A Visit To The Coastkeeper's Garden

Recently I visited the Coastkeeper's Garden in Orange County, which is attached to Santiago Canyon College, a public community college in Orange.  Access to the parking lot for the garden was somewhat difficult to find.  The website directions are unclear, and the Google Map didn't show it.  We blundered around and found it, a small entrance to a gravel drive indicated by a small sign.  The place to access it is here it is on Google Earth View (not on the regular map, for some reason), indicated by the red arrow:
The image above also shows the garden's paths there along Jamboree Road.   Admission is free and parking is free.  The garden is open Wednesday to Saturday from 9am to 4pm.

Coastkeepers is a non-profit that focuses on clean water and water management;  the garden intends to encourage climate-appropriate plantings and prevent urban runoff that pollutes the ocean and groundwater.

The professionally designed garden was opened a few years ago.  I never got around to visiting when it opened, but it was probably better to wait because the plants have had time to grow.  Some of the trees are large enough to provide a little shade--given a few years, when they are more mature, the ambiance they provide will be pleasing.  
Oaks and Sycamores to be eventually glorious, unless the Polyphagus shothole borer gets them.  Myoporum parvifolium from Australia is the groundcover in the foreground, looking thirsty due to our scanty winter rains:  
 We happened to visit on a deliciously gloomy day, making our stroll very comfortable.  The garden is not open on very hot, windy, or rainy days. 

The garden contains many California, Mexican, South African, and Mediterranean plants, tending to the shrubby rather than architectural (Agaves!).
More of these, except make them ovatifolia
Cercis occidentalis, Salvias, Echiums, Melianthus
 Echium cadicans
 There was a lot of Echium cadidans.
 Salvia leucantha
Pedilanthus and Acacia
 This is the existing landscape across the road from the garden.  It will soon be covered with hundreds of houses.  This area was quite rural--cattle country--until the development explosion of the 1960's-70's.  Development has been slowly approaching ever since. 
Much of the Los Angeles basin (which includes most of Orange County) was grassland and Coastal Sage Scrub, with pockets of oaks and other trees in areas favorable to them.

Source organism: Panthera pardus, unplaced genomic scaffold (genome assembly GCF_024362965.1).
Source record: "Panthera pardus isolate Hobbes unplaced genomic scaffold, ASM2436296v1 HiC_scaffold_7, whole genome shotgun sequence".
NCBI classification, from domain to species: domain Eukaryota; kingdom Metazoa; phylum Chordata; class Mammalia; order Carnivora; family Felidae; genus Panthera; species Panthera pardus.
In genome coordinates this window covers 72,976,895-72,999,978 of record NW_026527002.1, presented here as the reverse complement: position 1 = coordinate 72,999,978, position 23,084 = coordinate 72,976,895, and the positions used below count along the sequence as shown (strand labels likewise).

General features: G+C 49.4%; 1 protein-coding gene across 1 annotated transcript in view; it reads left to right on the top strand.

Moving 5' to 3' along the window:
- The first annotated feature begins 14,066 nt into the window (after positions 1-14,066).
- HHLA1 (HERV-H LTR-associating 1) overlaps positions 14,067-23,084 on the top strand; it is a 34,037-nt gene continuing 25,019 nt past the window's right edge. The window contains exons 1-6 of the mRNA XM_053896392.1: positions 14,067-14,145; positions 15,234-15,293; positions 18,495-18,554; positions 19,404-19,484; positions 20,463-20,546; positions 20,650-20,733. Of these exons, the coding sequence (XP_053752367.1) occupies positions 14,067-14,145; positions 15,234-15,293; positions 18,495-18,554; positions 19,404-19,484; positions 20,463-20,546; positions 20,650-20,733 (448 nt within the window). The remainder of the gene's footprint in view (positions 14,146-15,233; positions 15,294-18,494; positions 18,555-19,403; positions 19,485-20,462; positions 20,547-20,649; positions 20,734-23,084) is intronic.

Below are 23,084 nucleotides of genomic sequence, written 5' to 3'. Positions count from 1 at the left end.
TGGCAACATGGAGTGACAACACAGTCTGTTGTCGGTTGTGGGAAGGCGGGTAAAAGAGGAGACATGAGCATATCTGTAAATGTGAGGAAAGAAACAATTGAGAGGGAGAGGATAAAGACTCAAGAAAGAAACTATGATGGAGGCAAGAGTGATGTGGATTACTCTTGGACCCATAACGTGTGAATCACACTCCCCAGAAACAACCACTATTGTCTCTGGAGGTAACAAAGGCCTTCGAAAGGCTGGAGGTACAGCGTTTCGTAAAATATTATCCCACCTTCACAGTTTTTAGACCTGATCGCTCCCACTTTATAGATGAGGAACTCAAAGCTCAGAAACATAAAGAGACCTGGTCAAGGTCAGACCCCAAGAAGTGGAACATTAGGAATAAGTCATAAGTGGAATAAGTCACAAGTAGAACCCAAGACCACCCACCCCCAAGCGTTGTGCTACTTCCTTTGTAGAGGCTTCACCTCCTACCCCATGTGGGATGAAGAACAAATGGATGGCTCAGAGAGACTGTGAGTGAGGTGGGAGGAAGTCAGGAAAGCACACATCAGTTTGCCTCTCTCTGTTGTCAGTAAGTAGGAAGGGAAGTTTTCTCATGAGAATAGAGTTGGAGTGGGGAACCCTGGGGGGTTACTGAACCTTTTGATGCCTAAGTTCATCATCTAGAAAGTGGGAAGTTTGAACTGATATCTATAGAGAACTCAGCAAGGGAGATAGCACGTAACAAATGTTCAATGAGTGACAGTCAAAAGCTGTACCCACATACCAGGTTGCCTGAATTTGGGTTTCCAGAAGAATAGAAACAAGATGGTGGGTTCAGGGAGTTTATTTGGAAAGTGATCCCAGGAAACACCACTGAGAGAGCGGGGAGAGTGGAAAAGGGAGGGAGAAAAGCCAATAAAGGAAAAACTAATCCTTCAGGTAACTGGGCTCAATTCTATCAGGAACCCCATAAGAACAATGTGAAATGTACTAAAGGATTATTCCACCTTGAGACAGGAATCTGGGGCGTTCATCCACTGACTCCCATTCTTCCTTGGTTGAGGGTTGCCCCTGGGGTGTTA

Gopher and raptor heaven:
 The Garden may eventually fall victim to College expansion, though it is small enough, and being located adjacent to a major road, it may be spared as a buffer to traffic noise.  
 Tarantula Hawk on Rush Milkweed, Asclepias subulata:
 Local natives Salvia apiana and Salvia clevelandii with South American red Bougainvillea and African orange Euphorbia tirucalli in the background.  Salvia microphylla 'Hot Lips' in the foreground:

 The garden is being maintained fairly well.  On a quiet weekday we had the place to ourselves except for a groundskeeper working near the entrance and a lone dog walker. 
 Orange and lavender-blue, pale greens and tawny browns.  Very California.
 Lots of Penstemons, which I've had no luck with.  Hesperaloe has appeared in a big way lately.  It was so plentiful in Austin and I see it more and more everywhere here the past year or so. 

 There's the 'Desert Museum'.
 There are a few native oaks, too.   Senecio mandraliscae, Salvia greggi and Callistemon 'Little John' in the foreground
 A few Agaves--this blue monster had room to be a monster.  Rosemary in the foreground, not yet old enough to be all woody and full of brown dried out patches. 
Muhlenbergia rigens and Sambucus mexicana, local natives.

Adding a few Aloidendron (for example), as one area at the Huntington has, would punctuate the mass of Muhlenbergia with a touch of drama.
One could see some changes since the origin--by photos found on line this was a water fountain, which would have been great for attracting birds.  Perhaps maintenance was a problem,  raccoons were a problem, or they got complaints about having a water fountain during the drought.  We have discovered the bird-attracting qualities of a fountain at home, so I'm pro-water here.

Looks nice, but supporting local bird life is not a waste of water:
Something died and left that dark-foliaged Leptospermum all alone.  What was it?  
 Ditto for this Eremophila 'Grey Horizon', which I recognized because I have it in the Proteana section of the garden at home.  A tough, beautiful plant so far.  From Australia.